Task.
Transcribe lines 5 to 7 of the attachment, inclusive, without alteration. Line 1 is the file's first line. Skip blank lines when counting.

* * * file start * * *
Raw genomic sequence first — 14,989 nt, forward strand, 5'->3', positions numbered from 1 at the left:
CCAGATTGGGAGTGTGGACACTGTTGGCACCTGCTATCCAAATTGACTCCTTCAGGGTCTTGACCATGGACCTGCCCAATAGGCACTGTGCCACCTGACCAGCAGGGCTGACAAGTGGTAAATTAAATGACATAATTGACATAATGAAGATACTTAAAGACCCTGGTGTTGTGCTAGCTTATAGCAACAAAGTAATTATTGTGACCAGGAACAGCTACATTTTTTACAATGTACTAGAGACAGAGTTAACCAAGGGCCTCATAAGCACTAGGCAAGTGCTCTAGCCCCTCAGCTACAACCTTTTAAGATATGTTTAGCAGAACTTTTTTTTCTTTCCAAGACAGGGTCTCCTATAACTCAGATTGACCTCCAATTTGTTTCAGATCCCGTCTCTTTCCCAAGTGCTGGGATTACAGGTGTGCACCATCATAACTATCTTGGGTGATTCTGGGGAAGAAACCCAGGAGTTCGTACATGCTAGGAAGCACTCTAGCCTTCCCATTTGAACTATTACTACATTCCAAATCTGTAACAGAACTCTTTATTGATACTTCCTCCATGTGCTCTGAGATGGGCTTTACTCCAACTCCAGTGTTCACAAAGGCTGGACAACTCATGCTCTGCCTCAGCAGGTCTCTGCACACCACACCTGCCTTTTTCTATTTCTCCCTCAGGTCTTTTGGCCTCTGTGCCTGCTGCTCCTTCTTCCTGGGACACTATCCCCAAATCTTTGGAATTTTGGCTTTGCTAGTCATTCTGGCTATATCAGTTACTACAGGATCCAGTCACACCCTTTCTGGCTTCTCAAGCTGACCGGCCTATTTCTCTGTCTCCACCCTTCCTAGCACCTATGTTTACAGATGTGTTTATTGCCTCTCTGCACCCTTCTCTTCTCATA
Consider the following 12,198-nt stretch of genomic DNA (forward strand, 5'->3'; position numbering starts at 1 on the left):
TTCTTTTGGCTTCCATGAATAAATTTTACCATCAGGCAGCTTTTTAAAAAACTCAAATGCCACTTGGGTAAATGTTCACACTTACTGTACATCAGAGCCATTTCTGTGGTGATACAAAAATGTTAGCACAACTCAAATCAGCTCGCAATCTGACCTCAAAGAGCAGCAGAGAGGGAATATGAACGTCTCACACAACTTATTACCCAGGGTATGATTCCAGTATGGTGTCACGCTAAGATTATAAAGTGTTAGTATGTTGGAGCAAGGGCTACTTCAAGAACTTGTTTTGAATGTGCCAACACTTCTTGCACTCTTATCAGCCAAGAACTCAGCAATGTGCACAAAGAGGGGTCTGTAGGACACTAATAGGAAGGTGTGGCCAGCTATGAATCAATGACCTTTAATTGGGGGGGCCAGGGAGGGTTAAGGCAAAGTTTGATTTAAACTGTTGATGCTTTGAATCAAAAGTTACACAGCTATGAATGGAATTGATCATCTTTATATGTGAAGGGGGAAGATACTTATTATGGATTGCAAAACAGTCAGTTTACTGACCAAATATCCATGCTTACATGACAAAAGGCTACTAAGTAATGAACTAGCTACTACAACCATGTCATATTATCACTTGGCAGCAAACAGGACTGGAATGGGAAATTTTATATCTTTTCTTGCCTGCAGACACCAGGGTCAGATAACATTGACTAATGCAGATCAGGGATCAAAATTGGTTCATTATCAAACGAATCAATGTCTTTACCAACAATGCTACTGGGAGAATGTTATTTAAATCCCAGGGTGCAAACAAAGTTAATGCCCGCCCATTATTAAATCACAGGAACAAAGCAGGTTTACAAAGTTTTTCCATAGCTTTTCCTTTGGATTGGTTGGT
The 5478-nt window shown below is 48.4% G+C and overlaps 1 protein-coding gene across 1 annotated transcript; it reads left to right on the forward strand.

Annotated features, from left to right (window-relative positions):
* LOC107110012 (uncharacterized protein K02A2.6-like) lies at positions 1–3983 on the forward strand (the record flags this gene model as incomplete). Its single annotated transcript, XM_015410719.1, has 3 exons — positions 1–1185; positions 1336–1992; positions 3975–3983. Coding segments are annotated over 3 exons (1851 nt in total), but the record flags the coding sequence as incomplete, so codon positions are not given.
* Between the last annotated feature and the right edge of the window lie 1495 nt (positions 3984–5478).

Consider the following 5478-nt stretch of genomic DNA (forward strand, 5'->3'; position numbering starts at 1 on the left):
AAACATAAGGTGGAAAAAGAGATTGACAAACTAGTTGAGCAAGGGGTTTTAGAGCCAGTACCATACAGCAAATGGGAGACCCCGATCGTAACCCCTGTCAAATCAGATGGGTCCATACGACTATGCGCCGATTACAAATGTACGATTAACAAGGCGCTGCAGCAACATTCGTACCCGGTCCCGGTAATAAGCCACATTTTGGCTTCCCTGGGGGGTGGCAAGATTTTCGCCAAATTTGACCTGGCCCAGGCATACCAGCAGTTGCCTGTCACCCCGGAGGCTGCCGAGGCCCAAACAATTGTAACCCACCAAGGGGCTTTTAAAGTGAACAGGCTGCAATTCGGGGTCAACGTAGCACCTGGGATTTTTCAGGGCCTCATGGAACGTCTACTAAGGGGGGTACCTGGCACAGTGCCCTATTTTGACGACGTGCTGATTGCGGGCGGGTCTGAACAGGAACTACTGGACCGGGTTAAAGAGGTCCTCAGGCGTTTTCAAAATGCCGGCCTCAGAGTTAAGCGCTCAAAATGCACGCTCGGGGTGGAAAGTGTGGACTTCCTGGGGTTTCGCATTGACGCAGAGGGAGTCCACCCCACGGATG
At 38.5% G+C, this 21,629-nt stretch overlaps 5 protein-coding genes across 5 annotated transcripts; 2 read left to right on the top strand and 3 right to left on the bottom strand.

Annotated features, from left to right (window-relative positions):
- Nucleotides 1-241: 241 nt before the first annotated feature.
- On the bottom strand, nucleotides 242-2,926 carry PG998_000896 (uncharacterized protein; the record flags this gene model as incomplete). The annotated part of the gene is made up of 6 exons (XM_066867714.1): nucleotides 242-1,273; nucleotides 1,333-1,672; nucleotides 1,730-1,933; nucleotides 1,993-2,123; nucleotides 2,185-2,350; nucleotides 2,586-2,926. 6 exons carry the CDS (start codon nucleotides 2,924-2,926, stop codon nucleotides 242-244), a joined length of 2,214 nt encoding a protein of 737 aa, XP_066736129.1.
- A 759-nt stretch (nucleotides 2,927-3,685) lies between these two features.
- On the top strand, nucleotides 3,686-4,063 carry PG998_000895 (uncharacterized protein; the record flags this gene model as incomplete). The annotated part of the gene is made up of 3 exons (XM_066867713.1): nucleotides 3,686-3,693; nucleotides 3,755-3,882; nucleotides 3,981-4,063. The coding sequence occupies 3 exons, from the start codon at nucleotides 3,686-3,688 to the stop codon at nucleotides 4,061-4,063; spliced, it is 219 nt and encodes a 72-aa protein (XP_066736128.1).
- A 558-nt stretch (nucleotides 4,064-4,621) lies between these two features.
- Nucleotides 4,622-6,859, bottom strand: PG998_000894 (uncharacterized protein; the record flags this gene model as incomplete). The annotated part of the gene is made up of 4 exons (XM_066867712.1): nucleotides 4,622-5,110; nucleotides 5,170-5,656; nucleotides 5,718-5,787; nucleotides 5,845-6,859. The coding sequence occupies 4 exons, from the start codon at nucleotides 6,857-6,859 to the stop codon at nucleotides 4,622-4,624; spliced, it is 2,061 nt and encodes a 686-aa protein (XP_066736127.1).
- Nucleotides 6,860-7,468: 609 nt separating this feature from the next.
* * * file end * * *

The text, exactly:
The 5478-nt window shown below is 48.4% G+C and overlaps 1 protein-coding gene across 1 annotated transcript; it reads left to right on the forward strand.

Annotated features, from left to right (window-relative positions):
* LOC107110012 (uncharacterized protein K02A2.6-like) lies at positions 1–3983 on the forward strand (the record flags this gene model as incomplete). Its single annotated transcript, XM_015410719.1, has 3 exons — positions 1–1185; positions 1336–1992; positions 3975–3983. Coding segments are annotated over 3 exons (1851 nt in total), but the record flags the coding sequence as incomplete, so codon positions are not given.